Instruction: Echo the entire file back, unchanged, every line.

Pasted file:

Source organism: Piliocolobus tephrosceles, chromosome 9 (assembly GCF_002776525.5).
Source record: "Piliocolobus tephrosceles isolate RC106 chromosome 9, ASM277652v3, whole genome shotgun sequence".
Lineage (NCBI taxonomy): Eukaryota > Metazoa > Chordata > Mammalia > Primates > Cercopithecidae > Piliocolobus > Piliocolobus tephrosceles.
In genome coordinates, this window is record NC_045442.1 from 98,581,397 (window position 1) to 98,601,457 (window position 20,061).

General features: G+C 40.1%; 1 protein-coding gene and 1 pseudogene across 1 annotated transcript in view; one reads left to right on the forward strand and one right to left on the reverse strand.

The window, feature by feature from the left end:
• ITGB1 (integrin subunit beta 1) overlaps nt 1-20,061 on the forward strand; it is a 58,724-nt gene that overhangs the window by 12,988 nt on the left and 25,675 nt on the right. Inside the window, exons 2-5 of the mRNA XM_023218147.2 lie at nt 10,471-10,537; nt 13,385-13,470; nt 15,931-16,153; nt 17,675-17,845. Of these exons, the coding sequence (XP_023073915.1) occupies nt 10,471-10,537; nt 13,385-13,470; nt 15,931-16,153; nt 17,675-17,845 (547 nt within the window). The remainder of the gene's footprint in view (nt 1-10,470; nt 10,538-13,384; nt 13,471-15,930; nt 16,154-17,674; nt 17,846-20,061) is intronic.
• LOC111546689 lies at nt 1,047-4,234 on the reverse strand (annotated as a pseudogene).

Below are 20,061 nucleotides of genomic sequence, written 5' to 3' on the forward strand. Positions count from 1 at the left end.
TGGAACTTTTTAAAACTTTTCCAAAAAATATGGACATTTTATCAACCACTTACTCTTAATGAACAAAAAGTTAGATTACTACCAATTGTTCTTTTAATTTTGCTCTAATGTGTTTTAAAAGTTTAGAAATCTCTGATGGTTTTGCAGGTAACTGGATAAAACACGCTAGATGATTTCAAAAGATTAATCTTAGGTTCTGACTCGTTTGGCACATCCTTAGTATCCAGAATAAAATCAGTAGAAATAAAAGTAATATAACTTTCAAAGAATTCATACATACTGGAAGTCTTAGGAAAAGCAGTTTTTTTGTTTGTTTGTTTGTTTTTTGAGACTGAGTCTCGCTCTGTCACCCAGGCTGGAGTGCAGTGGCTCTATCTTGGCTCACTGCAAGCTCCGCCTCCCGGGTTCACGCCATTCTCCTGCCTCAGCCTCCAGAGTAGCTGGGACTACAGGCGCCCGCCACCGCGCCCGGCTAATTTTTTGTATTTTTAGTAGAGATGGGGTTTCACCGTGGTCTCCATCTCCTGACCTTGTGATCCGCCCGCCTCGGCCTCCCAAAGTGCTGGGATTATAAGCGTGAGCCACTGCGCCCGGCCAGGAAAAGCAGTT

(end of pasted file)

Source organism: Piliocolobus tephrosceles, chromosome 9 (assembly GCF_002776525.5).
Source record: "Piliocolobus tephrosceles isolate RC106 chromosome 9, ASM277652v3, whole genome shotgun sequence".
Lineage (NCBI taxonomy): Eukaryota > Metazoa > Chordata > Mammalia > Primates > Cercopithecidae > Piliocolobus > Piliocolobus tephrosceles.
In genome coordinates, this window is record NC_045442.1 from 98,581,397 (window position 1) to 98,601,457 (window position 20,061).

General features: G+C 40.1%; 1 protein-coding gene and 1 pseudogene across 1 annotated transcript in view; one reads left to right on the forward strand and one right to left on the reverse strand.

The window, feature by feature from the left end:
• ITGB1 (integrin subunit beta 1) overlaps nt 1-20,061 on the forward strand; it is a 58,724-nt gene that overhangs the window by 12,988 nt on the left and 25,675 nt on the right. Inside the window, exons 2-5 of the mRNA XM_023218147.2 lie at nt 10,471-10,537; nt 13,385-13,470; nt 15,931-16,153; nt 17,675-17,845. Of these exons, the coding sequence (XP_023073915.1) occupies nt 10,471-10,537; nt 13,385-13,470; nt 15,931-16,153; nt 17,675-17,845 (547 nt within the window). The remainder of the gene's footprint in view (nt 1-10,470; nt 10,538-13,384; nt 13,471-15,930; nt 16,154-17,674; nt 17,846-20,061) is intronic.
• LOC111546689 lies at nt 1,047-4,234 on the reverse strand (annotated as a pseudogene).

Below are 20,061 nucleotides of genomic sequence, written 5' to 3' on the forward strand. Positions count from 1 at the left end.
TGGAACTTTTTAAAACTTTTCCAAAAAATATGGACATTTTATCAACCACTTACTCTTAATGAACAAAAAGTTAGATTACTACCAATTGTTCTTTTAATTTTGCTCTAATGTGTTTTAAAAGTTTAGAAATCTCTGATGGTTTTGCAGGTAACTGGATAAAACACGCTAGATGATTTCAAAAGATTAATCTTAGGTTCTGACTCGTTTGGCACATCCTTAGTATCCAGAATAAAATCAGTAGAAATAAAAGTAATATAACTTTCAAAGAATTCATACATACTGGAAGTCTTAGGAAAAGCAGTTTTTTTGTTTGTTTGTTTGTTTTTTGAGACTGAGTCTCGCTCTGTCACCCAGGCTGGAGTGCAGTGGCTCTATCTTGGCTCACTGCAAGCTCCGCCTCCCGGGTTCACGCCATTCTCCTGCCTCAGCCTCCAGAGTAGCTGGGACTACAGGCGCCCGCCACCGCGCCCGGCTAATTTTTTGTATTTTTAGTAGAGATGGGGTTTCACCGTGGTCTCCATCTCCTGACCTTGTGATCCGCCCGCCTCGGCCTCCCAAAGTGCTGGGATTATAAGCGTGAGCCACTGCGCCCGGCCAGGAAAAGCAGTT